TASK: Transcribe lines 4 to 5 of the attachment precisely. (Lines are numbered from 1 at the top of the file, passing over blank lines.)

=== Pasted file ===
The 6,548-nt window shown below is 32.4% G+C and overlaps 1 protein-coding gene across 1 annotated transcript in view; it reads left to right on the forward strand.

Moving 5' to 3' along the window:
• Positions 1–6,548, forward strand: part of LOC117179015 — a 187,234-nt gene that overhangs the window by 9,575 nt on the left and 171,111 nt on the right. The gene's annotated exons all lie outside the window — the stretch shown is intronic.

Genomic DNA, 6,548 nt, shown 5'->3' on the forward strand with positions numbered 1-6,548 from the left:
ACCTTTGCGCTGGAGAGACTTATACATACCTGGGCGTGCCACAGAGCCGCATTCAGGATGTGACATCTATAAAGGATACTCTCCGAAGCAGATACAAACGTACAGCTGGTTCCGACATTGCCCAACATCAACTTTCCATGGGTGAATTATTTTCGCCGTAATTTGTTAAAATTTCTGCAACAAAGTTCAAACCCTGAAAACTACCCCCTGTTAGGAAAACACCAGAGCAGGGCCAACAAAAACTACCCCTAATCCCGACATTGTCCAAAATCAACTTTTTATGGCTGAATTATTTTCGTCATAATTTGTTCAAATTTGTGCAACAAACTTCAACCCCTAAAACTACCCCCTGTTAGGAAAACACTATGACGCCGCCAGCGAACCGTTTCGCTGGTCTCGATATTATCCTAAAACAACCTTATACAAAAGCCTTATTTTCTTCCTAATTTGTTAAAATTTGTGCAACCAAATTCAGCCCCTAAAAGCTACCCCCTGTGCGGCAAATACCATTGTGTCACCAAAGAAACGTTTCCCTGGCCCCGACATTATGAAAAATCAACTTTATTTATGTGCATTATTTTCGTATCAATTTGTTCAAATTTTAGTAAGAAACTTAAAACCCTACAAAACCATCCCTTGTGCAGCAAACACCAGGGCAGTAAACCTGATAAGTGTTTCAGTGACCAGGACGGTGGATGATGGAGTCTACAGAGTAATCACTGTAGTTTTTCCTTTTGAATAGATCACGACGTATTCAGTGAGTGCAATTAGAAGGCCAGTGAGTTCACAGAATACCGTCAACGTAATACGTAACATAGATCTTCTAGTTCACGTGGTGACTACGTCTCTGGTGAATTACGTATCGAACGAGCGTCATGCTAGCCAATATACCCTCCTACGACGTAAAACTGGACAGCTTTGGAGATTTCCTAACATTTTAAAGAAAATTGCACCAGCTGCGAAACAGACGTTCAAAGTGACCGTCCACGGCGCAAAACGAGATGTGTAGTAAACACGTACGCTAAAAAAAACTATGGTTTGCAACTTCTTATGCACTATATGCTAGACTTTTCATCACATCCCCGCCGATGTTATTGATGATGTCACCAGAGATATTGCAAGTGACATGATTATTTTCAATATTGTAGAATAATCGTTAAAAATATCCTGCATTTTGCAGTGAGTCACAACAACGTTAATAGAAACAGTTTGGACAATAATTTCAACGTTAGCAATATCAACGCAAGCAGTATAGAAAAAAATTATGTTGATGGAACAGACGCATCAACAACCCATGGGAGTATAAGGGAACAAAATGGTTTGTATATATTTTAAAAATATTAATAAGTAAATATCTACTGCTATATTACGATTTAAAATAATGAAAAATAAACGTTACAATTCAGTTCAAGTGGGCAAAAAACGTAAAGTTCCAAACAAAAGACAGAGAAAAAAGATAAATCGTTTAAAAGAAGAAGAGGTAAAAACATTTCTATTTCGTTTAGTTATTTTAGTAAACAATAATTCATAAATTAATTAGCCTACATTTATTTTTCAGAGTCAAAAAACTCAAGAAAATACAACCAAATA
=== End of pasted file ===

Genomic DNA, 6,548 nt, shown 5'->3' on the forward strand with positions numbered 1-6,548 from the left:
ACCTTTGCGCTGGAGAGACTTATACATACCTGGGCGTGCCACAGAGCCGCATTCAGGATGTGACATCTATAAAGGATACTCTCCGAAGCAGATACAAACGTACAGCTGGTTCCGACATTGCCCAACATCAACTTTCCATGGGTGAATTATTTTCGCCGTAATTTGTTAAAATTTCTGCAACAAAGTTCAAACCCTGAAAACTACCCCCTGTTAGGAAAACACCAGAGCAGGGCCAACAAAAACTACCCCTAATCCCGACATTGTCCAAAATCAACTTTTTATGGCTGAATTATTTTCGTCATAATTTGTTCAAATTTGTGCAACAAACTTCAACCCCTAAAACTACCCCCTGTTAGGAAAACACTATGACGCCGCCAGCGAACCGTTTCGCTGGTCTCGATATTATCCTAAAACAACCTTATACAAAAGCCTTATTTTCTTCCTAATTTGTTAAAATTTGTGCAACCAAATTCAGCCCCTAAAAGCTACCCCCTGTGCGGCAAATACCATTGTGTCACCAAAGAAACGTTTCCCTGGCCCCGACATTATGAAAAATCAACTTTATTTATGTGCATTATTTTCGTATCAATTTGTTCAAATTTTAGTAAGAAACTTAAAACCCTACAAAACCATCCCTTGTGCAGCAAACACCAGGGCAGTAAACCTGATAAGTGTTTCAGTGACCAGGACGGTGGATGATGGAGTCTACAGAGTAATCACTGTAGTTTTTCCTTTTGAATAGATCACGACGTATTCAGTGAGTGCAATTAGAAGGCCAGTGAGTTCACAGAATACCGTCAACGTAATACGTAACATAGATCTTCTAGTTCACGTGGTGACTACGTCTCTGGTGAATTACGTATCGAACGAGCGTCATGCTAGCCAATATACCCTCCTACGACGTAAAACTGGACAGCTTTGGAGATTTCCTAACATTTTAAAGAAAATTGCACCAGCTGCGAAACAGACGTTCAAAGTGACCGTCCACGGCGCAAAACGAGATGTGTAGTAAACACGTACGCTAAAAAAAACTATGGTTTGCAACTTCTTATGCACTATATGCTAGACTTTTCATCACATCCCCGCCGATGTTATTGATGATGTCACCAGAGATATTGCAAGTGACATGATTATTTTCAATATTGTAGAATAATCGTTAAAAATATCCTGCATTTTGCAGTGAGTCACAACAACGTTAATAGAAACAGTTTGGACAATAATTTCAACGTTAGCAATATCAACGCAAGCAGTATAGAAAAAAATTATGTTGATGGAACAGACGCATCAACAACCCATGGGAGTATAAGGGAACAAAATGGTTTGTATATATTTTAAAAATATTAATAAGTAAATATCTACTGCTATATTACGATTTAAAATAATGAAAAATAAACGTTACAATTCAGTTCAAGTGGGCAAAAAACGTAAAGTTCCAAACAAAAGACAGAGAAAAAAGATAAATCGTTTAAAAGAAGAAGAGGTAAAAACATTTCTATTTCGTTTAGTTATTTTAGTAAACAATAATTCATAAATTAATTAGCCTACATTTATTTTTCAGAGTCAAAAAACTCAAGAAAATACAACCAAATA